Can you remember when social media wasn’t a thing? Book marketing looked a whole lot different in those days. But since the rise of platforms such as YouTube and Instagram a new world of opportunities has opened to sell books. Has your company been able to keep up with these changes? In this article we’ll look at a specific part of social media marketing in which you can make some time-efficient measures so you will have more time to focus on all your other marketing activities.
IT and automation are becoming more and more important to publishers. Even for publishers who produce paper books, the processes that follow are mainly digital. Book marketing and sales are activities that happen predominantly online: think of Google Search ads, YouTube display marketing, Facebook ads, LinkedIn campaigns, affiliate marketing or influencer marketing. There’s a whole lot of activities to juggle and they all take time and skills!
So, let’s talk influencer marketing. This is a type of social media marketing that uses individuals to promote or endorse products or services to their audiences. These individuals are often seen as experts in their niche which makes them trustworthy. You might have heard about travel influencers that fly around the world, staying for free in hotels in exchange for a blog or pictures of them lying on the side of the swimming pool. Or beauty influencers that test a new line of makeup and get paid large sums by the industry for their efforts. There’s good news for the book industry, we have our very own influencers: book influencers!
BookTube as a subcommunity
One of the most eye-catching examples of book promotions by use of book influencers was done by the Obamas. When Michelle Obama launched her memoir Becoming in 2019 she teamed up with YouTube to create a special BookTube series about her book. They invited some of the largest book influencers to ask their questions in a talkshow-like setting. After Michelle Obama many others, including Margaret Atwood, James Patterson, and her own husband decided to take the same route. It shows how important publicity on a medium like YouTube is and how authors trust BookTubers to spread the word about their book.
BookTube has been around since 2010, created by the book community as a subgroup on YouTube. By calling themselves BookTubers and talking about their videos as being on BookTube instead of YouTube they could easily find each other’s creations, those creations being videos about their love for books. BookTubers have created different types of video formats, for example book hauls in which they present the books they bought or received, wrap-ups in which they discuss the books they’ve read and bookshelf tours in which they proudly present their bookshelves full of the books they love.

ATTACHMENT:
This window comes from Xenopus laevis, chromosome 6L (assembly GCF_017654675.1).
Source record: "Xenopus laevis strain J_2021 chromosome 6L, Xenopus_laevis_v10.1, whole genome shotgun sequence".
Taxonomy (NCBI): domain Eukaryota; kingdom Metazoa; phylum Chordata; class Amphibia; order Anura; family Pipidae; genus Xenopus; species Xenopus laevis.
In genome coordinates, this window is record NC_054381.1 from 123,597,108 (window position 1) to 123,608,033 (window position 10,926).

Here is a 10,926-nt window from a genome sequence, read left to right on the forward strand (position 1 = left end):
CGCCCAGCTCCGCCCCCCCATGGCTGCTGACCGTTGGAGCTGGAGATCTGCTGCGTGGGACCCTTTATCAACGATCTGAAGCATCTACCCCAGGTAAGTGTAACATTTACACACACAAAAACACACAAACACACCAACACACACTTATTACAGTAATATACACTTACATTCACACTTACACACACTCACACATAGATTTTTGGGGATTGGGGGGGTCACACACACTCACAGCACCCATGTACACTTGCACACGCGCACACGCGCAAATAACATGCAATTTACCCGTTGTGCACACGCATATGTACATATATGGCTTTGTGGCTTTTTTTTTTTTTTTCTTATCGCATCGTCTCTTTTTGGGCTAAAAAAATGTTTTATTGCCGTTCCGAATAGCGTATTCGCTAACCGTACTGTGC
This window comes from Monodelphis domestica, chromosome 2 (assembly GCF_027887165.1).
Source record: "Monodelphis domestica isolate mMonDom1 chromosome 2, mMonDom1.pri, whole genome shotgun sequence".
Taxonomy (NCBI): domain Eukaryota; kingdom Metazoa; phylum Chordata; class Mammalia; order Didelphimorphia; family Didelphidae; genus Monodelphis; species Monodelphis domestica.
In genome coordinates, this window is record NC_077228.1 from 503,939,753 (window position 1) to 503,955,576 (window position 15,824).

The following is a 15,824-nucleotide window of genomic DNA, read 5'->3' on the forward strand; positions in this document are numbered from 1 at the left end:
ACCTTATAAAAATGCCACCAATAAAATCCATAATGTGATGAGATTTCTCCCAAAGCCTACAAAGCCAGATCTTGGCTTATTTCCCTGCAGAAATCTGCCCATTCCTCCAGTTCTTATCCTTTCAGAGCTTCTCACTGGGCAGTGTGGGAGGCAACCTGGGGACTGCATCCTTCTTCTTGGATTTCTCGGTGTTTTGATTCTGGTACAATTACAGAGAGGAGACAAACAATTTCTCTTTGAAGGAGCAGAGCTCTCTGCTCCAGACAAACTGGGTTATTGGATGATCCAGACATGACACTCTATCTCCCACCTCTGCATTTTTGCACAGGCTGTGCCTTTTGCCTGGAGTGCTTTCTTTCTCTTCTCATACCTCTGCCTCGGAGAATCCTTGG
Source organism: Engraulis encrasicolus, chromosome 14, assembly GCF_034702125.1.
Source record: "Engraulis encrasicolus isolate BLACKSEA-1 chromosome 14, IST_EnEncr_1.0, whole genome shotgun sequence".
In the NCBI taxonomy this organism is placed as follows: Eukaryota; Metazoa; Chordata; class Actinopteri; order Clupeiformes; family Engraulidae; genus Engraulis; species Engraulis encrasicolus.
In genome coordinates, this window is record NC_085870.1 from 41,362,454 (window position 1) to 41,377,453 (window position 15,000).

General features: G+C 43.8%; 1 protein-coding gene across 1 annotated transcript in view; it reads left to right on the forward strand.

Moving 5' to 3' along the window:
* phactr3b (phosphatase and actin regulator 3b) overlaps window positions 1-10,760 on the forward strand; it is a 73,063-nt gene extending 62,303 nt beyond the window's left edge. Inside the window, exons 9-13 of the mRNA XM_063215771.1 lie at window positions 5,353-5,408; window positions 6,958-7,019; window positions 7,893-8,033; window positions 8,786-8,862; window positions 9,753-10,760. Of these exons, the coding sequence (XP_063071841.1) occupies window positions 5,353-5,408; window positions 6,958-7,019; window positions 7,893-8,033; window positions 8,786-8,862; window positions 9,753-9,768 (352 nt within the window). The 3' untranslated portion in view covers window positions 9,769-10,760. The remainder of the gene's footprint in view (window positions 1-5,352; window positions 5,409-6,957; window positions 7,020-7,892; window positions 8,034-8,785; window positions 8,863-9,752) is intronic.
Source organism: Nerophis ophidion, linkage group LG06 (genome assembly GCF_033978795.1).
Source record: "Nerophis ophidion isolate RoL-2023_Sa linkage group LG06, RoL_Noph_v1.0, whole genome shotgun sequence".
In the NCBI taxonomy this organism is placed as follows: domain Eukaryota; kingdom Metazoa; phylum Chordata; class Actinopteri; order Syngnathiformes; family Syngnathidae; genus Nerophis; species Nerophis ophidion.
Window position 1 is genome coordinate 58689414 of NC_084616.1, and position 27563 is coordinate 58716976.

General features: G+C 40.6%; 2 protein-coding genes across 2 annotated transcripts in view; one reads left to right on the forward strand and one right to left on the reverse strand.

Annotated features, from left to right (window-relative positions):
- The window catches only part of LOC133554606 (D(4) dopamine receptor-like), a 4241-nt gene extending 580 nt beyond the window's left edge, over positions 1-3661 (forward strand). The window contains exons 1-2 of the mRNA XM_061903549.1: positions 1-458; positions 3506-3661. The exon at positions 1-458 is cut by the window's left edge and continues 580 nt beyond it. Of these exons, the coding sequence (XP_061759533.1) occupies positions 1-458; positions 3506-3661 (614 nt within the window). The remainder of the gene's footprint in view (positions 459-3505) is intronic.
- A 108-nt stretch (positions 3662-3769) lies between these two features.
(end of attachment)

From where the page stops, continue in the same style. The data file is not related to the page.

With the growth of Instagram a new phenomenon arose: Bookstagram. If you do a hashtag search on Instagram today you’ll find over 57 million hits, meaning there are thousands of people adding pictures and videos about the books they read. If you broaden your search and add #bookstagrammer to the mix you’ll find another 9 million hits. Bookstagrammers make different types of content such as pictures of the books they just read or Instagram Reels in which they present a book in a short music video.
Did the description of Instagram Reels make you think of another platform? You’re right, it’s the Instagram version of TikTok. The youngest bookish creators love to express their passion for books on this fast growing platform. They are called BookTokers and some of them already have a reach of over 100,000 followers. As the majority of TikTok’s users are under 24 years old, this means that TikTok is a very good way to reach a young audience.
Increased spending on influencer marketing
We all know the value of word-of-mouth promotions and how people tend to trust the opinions of their peers over advertisements by corporates. This makes influencer marketing very interesting. A survey by Influencer Marketing Hub with 5000 respondents from marketing agencies, brands and other relevant professionals states that 90% of respondents believe influencer marketing is effective. Half of the brands that responded to the survey spend over $10,000 a year on influencer marketing, 9% spending over half a million.
The same survey states that finding the right influencers is the most significant challenge for those running campaigns in-house. It’s a time-consuming matter: unread emails, landing in second inboxes on Instagram, sending out products while not knowing for sure whether they will make it into a blog or Instagram post, keeping track of all these people in spreadsheets. It’s a lot of work!
Because of the rise of influencer marketing we have also seen a growth in influencer marketing agencies and platforms, helping brands find the right people for their marketing campaigns. They don’t only mediate for influencers in travel, fashion and makeup anymore. There are niche platforms too that specialise in industries, even for publishers and authors.
Seeing that influencer marketing is taking a larger cut of the marketing mix every year, have you optimised these processes? Can automation by use of a platform make your work easier? Share your thoughts on this subject in the comment section below.
Antina van der Veen is the founder of Bookstagrammers.com, a time-efficient influencer platform for the book community. She offers a free trial to publishers that would like to test the platform for their next book promotion.